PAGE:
I don’t know why Zac Goldsmith bothers with elective politics. He could just buy a tabloid, which would give him far more influence.

    Still, he was expelled from Eton, so he cannot be all that bad. And he is a Vane-Tempest grandson; that bloke on the horse in Durham Marketplace is one of his mother’s ancestors. It is just a pity that he is not as pro-coal as his father was.

  6. Mark Myword

    PLCs do not obtain legal immunities for their actions. If they cause damage they can be sued.


    At least the good old days of putting the ballot chits in a cardboard box is over and the ballot scrutineers turning their backs whilst the committee members stuffed the box with chits of those absent or on holiday to benefit their chosen pal.

  8. Keith M

    Tories do not believe in democracy, never have and never will.

  9. Mo

    No online ballot is secure. All elections should be by traditional means.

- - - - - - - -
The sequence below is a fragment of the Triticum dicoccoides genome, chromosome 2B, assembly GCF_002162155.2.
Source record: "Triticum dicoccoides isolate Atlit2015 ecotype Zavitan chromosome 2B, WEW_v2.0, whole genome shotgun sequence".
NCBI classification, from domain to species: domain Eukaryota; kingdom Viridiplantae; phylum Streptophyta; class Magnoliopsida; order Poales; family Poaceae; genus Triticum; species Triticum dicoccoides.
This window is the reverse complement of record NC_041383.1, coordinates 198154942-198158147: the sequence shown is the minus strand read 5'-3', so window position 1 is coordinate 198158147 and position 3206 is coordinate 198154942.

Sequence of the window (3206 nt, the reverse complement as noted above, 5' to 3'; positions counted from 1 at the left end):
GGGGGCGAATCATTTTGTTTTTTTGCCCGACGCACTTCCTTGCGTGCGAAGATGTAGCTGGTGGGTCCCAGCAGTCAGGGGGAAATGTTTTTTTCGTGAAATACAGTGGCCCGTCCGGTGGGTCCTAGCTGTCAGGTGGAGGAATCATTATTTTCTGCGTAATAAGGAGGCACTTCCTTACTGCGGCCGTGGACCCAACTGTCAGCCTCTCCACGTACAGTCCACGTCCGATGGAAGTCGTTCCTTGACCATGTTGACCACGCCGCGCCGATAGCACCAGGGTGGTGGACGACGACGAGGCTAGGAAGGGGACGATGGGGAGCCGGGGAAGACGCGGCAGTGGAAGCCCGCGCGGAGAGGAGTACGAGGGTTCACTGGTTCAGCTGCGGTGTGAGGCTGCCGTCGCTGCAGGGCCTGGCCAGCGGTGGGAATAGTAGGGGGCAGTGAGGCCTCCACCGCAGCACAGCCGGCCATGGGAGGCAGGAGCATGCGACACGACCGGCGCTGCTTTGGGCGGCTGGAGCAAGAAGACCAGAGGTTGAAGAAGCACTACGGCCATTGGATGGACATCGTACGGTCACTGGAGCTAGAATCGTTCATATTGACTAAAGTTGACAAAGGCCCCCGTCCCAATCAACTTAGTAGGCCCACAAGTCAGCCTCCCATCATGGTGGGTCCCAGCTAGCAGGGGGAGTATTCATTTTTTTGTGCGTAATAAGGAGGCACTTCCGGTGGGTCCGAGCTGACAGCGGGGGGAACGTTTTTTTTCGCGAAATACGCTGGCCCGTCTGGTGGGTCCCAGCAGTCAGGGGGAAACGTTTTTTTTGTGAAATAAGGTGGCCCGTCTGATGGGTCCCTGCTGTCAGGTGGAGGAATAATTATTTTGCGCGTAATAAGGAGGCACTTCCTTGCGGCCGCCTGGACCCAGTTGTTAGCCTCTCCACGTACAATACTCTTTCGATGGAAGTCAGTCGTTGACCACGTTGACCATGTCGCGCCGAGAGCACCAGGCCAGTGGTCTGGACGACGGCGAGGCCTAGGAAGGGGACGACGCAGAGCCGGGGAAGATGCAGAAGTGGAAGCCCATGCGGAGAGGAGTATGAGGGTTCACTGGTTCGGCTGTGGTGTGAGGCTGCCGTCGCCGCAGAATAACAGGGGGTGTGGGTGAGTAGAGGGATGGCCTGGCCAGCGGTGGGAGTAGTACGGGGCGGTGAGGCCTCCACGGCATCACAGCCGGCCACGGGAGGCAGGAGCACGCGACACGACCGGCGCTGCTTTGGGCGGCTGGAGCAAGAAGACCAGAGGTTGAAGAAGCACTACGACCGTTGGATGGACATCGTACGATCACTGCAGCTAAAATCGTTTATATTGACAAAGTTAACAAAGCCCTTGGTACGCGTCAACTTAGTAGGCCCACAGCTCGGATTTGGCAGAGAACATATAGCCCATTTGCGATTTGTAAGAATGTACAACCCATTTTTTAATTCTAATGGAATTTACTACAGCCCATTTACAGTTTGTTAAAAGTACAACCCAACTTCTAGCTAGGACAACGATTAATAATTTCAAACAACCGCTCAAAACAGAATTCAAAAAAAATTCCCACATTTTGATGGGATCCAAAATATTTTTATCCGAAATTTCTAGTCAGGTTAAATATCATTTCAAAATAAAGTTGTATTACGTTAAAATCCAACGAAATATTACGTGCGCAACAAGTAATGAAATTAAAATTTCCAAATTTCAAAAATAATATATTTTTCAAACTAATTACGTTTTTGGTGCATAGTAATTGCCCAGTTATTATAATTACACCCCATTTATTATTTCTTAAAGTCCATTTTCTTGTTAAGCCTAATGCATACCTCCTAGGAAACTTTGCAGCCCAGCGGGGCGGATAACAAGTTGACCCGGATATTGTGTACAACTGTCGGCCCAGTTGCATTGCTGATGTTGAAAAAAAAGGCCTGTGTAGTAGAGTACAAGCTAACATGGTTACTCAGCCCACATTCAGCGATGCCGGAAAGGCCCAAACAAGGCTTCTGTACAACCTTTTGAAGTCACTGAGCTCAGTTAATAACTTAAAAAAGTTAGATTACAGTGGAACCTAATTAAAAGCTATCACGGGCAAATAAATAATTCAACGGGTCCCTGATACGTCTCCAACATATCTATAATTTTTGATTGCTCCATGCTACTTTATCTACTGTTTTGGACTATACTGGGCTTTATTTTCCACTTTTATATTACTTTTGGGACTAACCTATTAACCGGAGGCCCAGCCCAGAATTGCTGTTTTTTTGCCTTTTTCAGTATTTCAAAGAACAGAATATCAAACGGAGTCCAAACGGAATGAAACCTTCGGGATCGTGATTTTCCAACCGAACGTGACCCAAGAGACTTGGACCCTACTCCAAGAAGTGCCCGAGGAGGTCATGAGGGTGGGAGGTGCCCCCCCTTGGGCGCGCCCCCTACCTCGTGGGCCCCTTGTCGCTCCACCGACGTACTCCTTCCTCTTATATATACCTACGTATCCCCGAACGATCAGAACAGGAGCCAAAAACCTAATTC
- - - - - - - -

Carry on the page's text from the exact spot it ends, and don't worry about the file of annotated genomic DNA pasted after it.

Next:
They do get elected by people. Does that mean that those who vote for them are not democrats?

  11. blarg1987

    How Many PLC’s have been sued for closing down businesses to offshore them just to save money resulting in large scale damage to the regional economy?

    And remind me how many have been sued again for crippling the UK economy following the financial crisis?

  12. northwing

    The Tories are also refusing to allow workplace ballots, demanding a far higher threshold and turnout that they are willing to accept themselves (they are even contemplating handing fire services over to Police and Crime Commissioners who were elected on a turnout of less than 15% in some cases, whilst demanding the likes of the FBU gain a 40% of the eligible vote in favour of industrial action), demanding re-ballots, limiting picketing and charging unions for the costs of any investigations into alleged irregularities.

    They are also intending to legalise hiring strike-breakers, bringing in legislation to undermine union funding and limiting the unions’ right to campaign against them. If they could get away with banning unions and strikes they would, of that there is no doubt.

    It seems they will tolerate no opposition whatsoever and along with their tolerance of trade unionist blacklisting by donor organisations, their reported aim of establishing Tory unions has a rather chilling echo of the Deutsche Arbeitsfront.